Why Selfishness is OK

A debate as old as philosophy itself has long predominated the minds of both academics and ordinary citizens. In specific, whether we are able of genuine altruism or not; whether we are all selfish or not. Many have some say or opinion on the matter, a testament to the weight of the subject.

And as old as the debate itself, the opinion that humans are of a genuine ability to be altruistic permeates the topic. Said view usually finds itself pitted against one which believes all acts are selfish. More formally put, two views which compose the majority of clashes on the subject matter are altruism and egoism. 

The altruists believe entirely that some actions can be done not for the sake of themselves but instead for the sake of others. In comparison, the egoists believe that all actions are done not for the sake of others but instead for the sake of themselves. 

As a result, we clearly have two world-views that have little, if any, compatibility. So who has the better view, the altruists or egoists?

At first, I find many people develop, or have been told by society, a narrative about altruism and egoism that makes them deem altruism the victor. But I believe the narrative to not only be false, but to also be the wrong choice. I believe being selfish is not only ok, but inescapable. 

To understand, however, why I hold such views, we are best to understand the narrative commonly given about altruism and egoism.

The Narrative of Altruism Versus Egoism

In society, it is common to suppose altruism is virtuous or preferable. There are many reasons as to why altruism is deemed so, but one notable factor comes from governments. What sensible government would ever encourage their citizenry to betray one another or to never look out or take care of one another? A government can only be as strong as the unity and cooperation between their people, after all. And so, governments understand very much so the importance of preaching altruism. To place altruism in institutions of education and learning, so as to condition the minds of the youth, is by now commonplace. To preach the importance of charity and community effort, at the sacrifice of the individual, is so ingrained into society that it has become second nature for many; only because, in part, governments have encouraged so thoroughly the idea of altruism. 

Altruism is seen as admirable, morally righteous, and useful. Those who are altruistic are of high morality, they are seen as those who make sacrifices for others; they prioritize the needs of others at the expense of their own needs; they make infinitely many more contributions to society than they themselves take from society. Altruism is what the mob wants, it is what society wants, and it is what individuals cannot understand.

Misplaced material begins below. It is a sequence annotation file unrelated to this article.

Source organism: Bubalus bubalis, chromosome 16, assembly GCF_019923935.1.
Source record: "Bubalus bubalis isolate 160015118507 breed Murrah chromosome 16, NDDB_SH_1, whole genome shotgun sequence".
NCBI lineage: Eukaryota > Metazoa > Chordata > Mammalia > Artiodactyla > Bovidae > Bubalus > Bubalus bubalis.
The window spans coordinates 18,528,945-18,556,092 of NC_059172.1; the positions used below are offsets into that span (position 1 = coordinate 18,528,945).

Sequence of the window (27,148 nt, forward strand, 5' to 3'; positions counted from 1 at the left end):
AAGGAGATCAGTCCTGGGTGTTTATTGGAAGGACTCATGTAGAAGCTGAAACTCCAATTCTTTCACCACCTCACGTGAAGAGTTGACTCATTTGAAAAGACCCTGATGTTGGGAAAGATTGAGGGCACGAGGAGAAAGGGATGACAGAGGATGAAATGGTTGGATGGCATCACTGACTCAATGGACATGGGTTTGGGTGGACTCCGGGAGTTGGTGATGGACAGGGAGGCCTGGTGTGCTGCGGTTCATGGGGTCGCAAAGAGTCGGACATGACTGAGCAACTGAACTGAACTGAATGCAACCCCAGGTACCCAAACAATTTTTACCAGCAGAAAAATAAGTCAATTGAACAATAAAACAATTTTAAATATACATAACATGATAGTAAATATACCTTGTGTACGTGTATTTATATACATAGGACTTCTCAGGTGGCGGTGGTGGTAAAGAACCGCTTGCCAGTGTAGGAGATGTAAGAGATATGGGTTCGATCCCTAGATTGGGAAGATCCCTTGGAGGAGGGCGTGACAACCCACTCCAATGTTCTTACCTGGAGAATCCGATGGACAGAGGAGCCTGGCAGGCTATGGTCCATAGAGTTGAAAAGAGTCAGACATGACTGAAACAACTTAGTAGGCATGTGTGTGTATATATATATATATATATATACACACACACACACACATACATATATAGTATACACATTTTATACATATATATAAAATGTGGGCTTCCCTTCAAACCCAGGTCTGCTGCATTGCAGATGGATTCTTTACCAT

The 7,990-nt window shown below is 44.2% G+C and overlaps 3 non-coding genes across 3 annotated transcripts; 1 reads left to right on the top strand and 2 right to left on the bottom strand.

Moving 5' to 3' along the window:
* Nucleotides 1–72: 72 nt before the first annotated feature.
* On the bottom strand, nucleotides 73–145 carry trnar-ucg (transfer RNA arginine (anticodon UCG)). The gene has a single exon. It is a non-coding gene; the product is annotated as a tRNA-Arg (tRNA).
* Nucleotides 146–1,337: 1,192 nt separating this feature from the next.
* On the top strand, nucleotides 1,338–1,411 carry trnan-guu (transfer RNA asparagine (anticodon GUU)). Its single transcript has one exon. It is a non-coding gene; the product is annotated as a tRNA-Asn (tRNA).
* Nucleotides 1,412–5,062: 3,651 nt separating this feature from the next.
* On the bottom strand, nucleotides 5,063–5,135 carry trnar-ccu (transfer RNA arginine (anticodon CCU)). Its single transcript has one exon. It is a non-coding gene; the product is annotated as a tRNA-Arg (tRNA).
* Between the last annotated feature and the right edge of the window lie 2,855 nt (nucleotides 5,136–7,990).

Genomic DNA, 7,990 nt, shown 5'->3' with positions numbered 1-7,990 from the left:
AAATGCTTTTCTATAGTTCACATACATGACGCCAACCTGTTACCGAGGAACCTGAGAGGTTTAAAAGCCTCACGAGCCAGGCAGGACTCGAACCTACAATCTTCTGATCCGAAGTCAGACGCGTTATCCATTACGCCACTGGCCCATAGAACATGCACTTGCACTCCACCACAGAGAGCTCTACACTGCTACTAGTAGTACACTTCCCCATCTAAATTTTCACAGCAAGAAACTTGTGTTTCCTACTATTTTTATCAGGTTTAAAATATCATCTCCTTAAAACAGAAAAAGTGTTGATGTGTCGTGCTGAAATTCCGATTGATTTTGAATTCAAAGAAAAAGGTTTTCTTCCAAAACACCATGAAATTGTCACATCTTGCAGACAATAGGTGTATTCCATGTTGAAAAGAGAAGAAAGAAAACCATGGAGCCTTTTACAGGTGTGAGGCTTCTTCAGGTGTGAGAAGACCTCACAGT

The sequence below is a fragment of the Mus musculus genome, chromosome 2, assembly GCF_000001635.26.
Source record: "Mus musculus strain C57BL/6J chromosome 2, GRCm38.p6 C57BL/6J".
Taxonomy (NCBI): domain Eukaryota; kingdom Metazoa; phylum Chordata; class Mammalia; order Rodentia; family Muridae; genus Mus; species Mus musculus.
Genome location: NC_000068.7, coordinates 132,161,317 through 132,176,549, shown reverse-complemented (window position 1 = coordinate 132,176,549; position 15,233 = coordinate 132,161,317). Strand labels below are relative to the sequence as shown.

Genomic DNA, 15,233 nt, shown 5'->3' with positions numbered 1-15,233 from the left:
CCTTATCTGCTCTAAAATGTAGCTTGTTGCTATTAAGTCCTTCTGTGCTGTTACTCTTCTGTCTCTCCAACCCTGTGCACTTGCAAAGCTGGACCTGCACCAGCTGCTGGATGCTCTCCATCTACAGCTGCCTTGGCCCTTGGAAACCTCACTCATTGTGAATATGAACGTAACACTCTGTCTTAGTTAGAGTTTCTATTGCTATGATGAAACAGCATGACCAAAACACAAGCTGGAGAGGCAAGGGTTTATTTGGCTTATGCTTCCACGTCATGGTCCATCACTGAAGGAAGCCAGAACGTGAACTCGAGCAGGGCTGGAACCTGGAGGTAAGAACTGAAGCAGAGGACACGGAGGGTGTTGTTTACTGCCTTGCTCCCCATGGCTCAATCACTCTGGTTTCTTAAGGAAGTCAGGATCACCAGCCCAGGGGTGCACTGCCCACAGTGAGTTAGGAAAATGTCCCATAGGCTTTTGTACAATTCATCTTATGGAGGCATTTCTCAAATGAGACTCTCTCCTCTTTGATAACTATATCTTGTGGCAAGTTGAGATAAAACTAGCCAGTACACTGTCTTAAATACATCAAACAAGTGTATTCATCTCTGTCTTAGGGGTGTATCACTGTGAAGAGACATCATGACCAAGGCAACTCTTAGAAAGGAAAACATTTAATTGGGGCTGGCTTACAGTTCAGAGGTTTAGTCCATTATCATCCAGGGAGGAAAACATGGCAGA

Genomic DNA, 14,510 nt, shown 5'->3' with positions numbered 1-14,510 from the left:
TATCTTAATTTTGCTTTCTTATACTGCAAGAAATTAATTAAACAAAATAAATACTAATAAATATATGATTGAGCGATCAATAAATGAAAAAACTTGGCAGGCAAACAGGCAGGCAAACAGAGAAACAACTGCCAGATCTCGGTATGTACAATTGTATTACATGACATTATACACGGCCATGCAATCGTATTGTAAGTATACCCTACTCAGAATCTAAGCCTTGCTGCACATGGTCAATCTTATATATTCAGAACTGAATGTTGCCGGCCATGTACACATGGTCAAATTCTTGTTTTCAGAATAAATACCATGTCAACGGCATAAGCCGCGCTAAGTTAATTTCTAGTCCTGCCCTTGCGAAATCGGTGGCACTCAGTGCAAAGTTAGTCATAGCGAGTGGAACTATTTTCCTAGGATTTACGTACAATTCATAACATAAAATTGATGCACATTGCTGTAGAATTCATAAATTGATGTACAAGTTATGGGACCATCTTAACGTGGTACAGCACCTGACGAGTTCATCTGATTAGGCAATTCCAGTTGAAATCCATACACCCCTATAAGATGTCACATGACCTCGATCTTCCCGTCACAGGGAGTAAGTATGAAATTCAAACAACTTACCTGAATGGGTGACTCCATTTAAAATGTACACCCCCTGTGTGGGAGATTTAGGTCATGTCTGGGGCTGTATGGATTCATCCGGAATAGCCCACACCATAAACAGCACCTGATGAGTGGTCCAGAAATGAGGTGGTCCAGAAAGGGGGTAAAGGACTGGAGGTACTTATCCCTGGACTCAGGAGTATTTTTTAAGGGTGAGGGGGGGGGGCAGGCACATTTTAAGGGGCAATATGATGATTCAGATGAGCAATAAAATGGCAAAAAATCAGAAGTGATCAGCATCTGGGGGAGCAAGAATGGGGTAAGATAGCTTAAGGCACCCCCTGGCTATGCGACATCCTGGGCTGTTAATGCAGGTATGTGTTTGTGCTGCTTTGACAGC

And because being altruistic is seen as such an intrinsic good, to be anything other than an altruist can result in social shaming. And the fear of ostracization can compound further the widespread adoption of altruism; no one wants to be isolated, no one wants to lose their social status by holding unfavourable opinions. 

So, many people are sufficiently persuaded to be altruists; they prefer not only to be adorned and held morally superior, but also to avoid the ostracization and scorn which comes coupled to being an outright egoist. 

In part, that scorn and ostracization for egoism comes from a serious misunderstanding about egoism. People see egoists as anti-social, greedy, not empathetic, and freeloading, to name a few traits.

Egoists are viewed as anti-social because they hold themselves and only themselves in the highest regard: egoists are selfish. And so, rather than help others attain their wants and needs, the egoist cares only about their own wants and needs, even to the point where they use others to achieve their ends.

Egoists are greedy and freeloading because their selfishness drives them to only take rather than give; egoists drain resources from society at a rate far greater than any potential replenishment. Much like a mosquito, egoists are annoyances and unhelpful for the maintenance of society. 

That is, approximately so, how society views the debate between egoism and altruism. Altruism courageously gallops around atop their stupendously tall horse, while egoists sway from the coat-tails of empathetic individuals. To be an egoist is to be evil and non-preferable, to be an altruist is virtuous and preferable.